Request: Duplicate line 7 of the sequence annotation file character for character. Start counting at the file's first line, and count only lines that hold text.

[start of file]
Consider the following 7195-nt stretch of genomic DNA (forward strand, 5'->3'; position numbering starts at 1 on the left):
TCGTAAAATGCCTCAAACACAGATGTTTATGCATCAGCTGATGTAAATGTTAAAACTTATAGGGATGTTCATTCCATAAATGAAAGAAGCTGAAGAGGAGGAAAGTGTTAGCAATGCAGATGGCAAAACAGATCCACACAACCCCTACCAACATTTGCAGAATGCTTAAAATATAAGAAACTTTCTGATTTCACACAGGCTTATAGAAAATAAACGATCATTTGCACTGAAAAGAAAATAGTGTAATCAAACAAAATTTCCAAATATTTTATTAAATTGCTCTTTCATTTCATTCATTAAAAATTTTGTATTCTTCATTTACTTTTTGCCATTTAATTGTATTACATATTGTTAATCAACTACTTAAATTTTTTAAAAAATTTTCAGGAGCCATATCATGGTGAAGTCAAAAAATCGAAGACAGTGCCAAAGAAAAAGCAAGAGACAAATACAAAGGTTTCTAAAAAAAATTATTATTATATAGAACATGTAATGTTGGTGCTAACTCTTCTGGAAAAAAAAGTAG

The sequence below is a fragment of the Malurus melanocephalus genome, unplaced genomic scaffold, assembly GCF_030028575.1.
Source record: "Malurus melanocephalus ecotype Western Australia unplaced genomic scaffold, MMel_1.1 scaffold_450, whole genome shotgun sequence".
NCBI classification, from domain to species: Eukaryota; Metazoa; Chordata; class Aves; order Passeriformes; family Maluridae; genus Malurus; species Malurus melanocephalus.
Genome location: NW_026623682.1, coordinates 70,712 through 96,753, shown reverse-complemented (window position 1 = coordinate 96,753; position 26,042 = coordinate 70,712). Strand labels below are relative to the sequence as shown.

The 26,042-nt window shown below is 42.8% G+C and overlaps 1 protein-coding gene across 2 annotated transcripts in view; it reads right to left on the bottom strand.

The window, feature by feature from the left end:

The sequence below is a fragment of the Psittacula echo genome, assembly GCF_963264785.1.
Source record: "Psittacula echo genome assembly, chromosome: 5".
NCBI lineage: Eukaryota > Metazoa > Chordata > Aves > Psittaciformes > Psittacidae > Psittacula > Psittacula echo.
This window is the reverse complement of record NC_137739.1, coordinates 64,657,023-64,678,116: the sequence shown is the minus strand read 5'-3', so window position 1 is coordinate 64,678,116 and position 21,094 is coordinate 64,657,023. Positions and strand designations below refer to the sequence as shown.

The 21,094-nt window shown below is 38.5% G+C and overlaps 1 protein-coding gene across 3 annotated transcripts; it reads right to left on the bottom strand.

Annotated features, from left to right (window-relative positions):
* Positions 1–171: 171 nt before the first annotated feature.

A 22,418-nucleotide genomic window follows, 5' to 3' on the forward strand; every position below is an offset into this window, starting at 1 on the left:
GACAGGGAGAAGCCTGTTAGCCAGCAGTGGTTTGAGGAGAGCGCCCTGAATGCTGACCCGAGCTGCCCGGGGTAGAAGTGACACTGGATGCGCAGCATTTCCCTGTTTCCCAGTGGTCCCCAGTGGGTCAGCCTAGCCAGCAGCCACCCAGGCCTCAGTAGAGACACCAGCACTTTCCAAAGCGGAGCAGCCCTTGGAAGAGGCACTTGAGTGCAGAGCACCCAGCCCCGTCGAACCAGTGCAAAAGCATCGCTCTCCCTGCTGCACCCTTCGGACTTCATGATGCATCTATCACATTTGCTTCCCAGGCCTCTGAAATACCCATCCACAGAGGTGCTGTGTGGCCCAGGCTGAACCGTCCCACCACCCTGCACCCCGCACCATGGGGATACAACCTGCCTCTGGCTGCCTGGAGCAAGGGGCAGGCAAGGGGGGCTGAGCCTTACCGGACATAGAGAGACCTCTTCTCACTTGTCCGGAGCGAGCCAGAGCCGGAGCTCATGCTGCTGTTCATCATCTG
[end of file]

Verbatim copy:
The 26,042-nt window shown below is 42.8% G+C and overlaps 1 protein-coding gene across 2 annotated transcripts in view; it reads right to left on the bottom strand.